Let’s set the scene. It’s summer, and you just got a really cool new tattoo. You can’t wait to show it off to all your friends. They’re going swimming, and you really want to go with them. Hit the pause button.
The answer is simple: you shouldn’t swim after getting a new tattoo. Your new tattoo is going to require a lot of special aftercare to heal beautifully and last a lifetime. Swimming has the potential to disrupt the healing process. It can also leave your new tattoo very vulnerable to bacteria.
Tattoos are great, and swimming is great, but that doesn’t mean the two go well together. Here’s what you need to know before you dive in.
Why Is It Bad To Swim With a New Tattoo?
Your tattoo artist probably told you not to swim or take a bath in your aftercare instructions. They may not have told you why it’s not safe. You already know what not to do.
Here’s why it’s not a wise idea to do it.
New Tattoos Shouldn’t Be Submerged
Your tattoo artist probably advised you to keep your tattoo moist throughout the healing process. It seems kind of weird to say that you should regularly moisturize your tattoo but also that it’s bad to get it wet. There’s a pretty big difference between skin-moisturizing products and prolonged exposure to water.
When your skin has been submerged for a few minutes, it changes slightly. That’s why your fingertips might look like raisins after you leave the bathtub. Skin prunes and pruning changes its surface. Those changes will remain visible until you’re completely dry.
Your healing tattoo will create a protective layer of tissues to shield itself from the elements. When you get wet, this tissue layer gets soggy and emerges. This can set your healing process back quite a bit.
You Run the Risk of Bacterial Infection
Bacteria love to live in water. Even though pools are treated to keep bacteria in check, a few still slip by. Natural bodies of water, like oceans, springs, and ponds, contain more bacteria than it’s even possible to count.
If you’re a fairly healthy person without any open wounds, these bacteria are far less likely to harm you. If your tattoo is still healing, that might be a problem. A new tattoo is so beautiful to look at that it’s easy to forget it's an open wound. Bacteria and open wounds are always a no-go.
Chlorine and Other Chemicals Can Harm Your Tattoo
If you’ve ever gone swimming in a pool that’s recently been chemically treated, you probably notice that your hair and skin are very dry when you get out. Think about what those chemicals might do to an open wound.
You may not feel it while swimming, but you’ll definitely notice the effects of chemical exposure after you’ve dried off. Harsh chemicals like chlorine can irritate open wounds and undo your body's progress toward healing.
Chlorine can also have a mild bleaching effect. If your tattoo is very new, there's a slight chance that chlorine can wreck the color.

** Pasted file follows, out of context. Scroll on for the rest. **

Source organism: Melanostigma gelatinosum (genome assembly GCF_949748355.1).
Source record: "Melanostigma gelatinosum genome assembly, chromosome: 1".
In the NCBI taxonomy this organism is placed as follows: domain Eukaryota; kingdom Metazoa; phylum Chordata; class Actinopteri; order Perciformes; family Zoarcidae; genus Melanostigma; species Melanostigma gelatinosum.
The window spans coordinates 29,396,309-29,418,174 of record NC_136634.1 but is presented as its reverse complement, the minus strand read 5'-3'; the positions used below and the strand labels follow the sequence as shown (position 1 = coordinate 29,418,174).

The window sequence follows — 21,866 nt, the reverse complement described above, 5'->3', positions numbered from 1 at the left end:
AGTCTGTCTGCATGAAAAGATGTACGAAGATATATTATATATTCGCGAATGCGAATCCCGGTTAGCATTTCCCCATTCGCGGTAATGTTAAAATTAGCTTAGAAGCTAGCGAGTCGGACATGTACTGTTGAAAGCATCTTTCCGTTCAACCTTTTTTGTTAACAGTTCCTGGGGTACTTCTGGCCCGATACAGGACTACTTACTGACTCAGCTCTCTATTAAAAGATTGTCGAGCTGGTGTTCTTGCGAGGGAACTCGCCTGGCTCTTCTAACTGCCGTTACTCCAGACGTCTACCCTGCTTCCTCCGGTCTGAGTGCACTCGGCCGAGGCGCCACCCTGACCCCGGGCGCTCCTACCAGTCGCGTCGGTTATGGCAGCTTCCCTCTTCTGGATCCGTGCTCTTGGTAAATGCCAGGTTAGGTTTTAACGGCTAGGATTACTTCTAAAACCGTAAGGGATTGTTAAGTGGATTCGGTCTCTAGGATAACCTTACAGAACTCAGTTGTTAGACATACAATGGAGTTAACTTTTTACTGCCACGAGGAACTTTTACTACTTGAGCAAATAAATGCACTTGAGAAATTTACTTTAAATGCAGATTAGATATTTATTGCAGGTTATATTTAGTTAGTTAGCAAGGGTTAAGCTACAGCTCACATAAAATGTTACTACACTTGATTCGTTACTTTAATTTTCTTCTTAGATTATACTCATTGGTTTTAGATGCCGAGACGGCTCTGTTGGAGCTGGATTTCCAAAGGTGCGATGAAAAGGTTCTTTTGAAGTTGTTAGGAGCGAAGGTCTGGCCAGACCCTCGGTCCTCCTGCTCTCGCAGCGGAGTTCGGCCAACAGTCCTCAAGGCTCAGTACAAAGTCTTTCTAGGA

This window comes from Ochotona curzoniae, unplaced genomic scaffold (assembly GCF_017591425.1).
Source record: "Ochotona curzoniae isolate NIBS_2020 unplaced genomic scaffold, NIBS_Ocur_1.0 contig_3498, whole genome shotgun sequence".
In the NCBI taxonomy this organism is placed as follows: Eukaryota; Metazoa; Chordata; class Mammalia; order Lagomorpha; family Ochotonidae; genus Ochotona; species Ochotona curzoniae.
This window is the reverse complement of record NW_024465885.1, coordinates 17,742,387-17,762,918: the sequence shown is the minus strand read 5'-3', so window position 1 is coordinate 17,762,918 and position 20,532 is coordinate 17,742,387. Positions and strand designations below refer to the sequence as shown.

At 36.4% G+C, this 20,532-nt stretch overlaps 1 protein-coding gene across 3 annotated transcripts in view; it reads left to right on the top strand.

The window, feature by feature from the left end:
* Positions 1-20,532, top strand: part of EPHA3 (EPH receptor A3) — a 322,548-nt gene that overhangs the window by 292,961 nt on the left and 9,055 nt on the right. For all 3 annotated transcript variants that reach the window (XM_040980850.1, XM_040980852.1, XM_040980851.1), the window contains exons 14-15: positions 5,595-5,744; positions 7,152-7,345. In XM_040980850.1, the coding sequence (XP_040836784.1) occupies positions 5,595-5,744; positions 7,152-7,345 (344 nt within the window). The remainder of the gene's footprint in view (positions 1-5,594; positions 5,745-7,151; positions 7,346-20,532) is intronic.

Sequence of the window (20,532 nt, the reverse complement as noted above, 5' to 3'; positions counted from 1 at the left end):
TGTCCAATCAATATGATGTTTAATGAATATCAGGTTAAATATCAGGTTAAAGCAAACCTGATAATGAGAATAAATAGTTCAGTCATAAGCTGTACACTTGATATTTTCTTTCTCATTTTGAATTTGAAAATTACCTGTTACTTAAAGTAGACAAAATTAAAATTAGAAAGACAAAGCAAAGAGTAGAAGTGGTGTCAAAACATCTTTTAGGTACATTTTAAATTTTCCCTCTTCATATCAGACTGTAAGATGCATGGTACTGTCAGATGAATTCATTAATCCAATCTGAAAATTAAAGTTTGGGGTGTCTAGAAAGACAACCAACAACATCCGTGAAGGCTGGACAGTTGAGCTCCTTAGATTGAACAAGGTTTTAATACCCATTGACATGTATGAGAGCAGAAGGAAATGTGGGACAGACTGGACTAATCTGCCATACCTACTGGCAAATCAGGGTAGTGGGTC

Can I Use the Hot Tub With a New Tattoo?
A pool and a hot tub are almost exactly the same in terms of the risks you’ll run. It doesn’t matter if you’re in a pool, a hot tub, the ocean, or even your bathtub. Swimming with a new tattoo is likely to mess with your healing process.
How Long Do You Have To Wait To Swim After You Get a New Tattoo?
You need to wait at least two weeks after getting a new tattoo before submerging it in water for a prolonged period. It’s even better to wait four to six weeks.
Even when a tattoo looks nearly healed, your body is still working on a lot of stuff behind the scenes. Assume that your body will take six weeks to fully manage the healing process.
What if I Have to Get Wet?
There may be circumstances where you have to be in the water for an extended period. If your shower breaks and all you have is the bathtub, don’t panic or skip your bath. Just be mindful about protecting your tattoo.
Your tattoo artist might have given you some extra clear plastic sheets called SaniDerm. These waterproof bandages do a very good job of keeping your tattoo protected from outside moisture.
If you really need to get in the water, apply one of these sheets to your tattoo and make sure the edges are firmly stuck down. Although SaniDerm does its job very well, you should still be mindful about submerging the tattooed part of your body. Regularly check the sheet to ensure it isn’t lifting while in the water.
What if I Already Got My Tattoo Wet?
If you get your tattoo a little wet in the shower, that’s not a big deal. If you already took a bath or went swimming with your new tattoo, you need to watch it carefully. Never vigorously rub your tattoo dry with a towel.
Let it air dry on its own. Refer back to your artist’s aftercare instructions to determine what you should do if your new tattoo gets submerged in water.
The Final Word on Swimming With New Tattoos
Swimming can be very harmful to our new tattoo. So can a bubble bath or an evening hot tub session. It’s worth going a few weeks without swimming to keep your great new tattoo safe.
If you absolutely need to get your whole body wet for more than a few seconds, waterproof plastic bandage sheets can help keep your tattoo safe.
Why Does My Skin Get Wrinkly in Water? (for Kids) | Nemours KidsHealth
Survey of bacteria in private swimming pools | Pub Med | National Library of Medicine
Wound Care: How to Care for an Open Wound or Cut | Health Essentials | Cleveland Clinic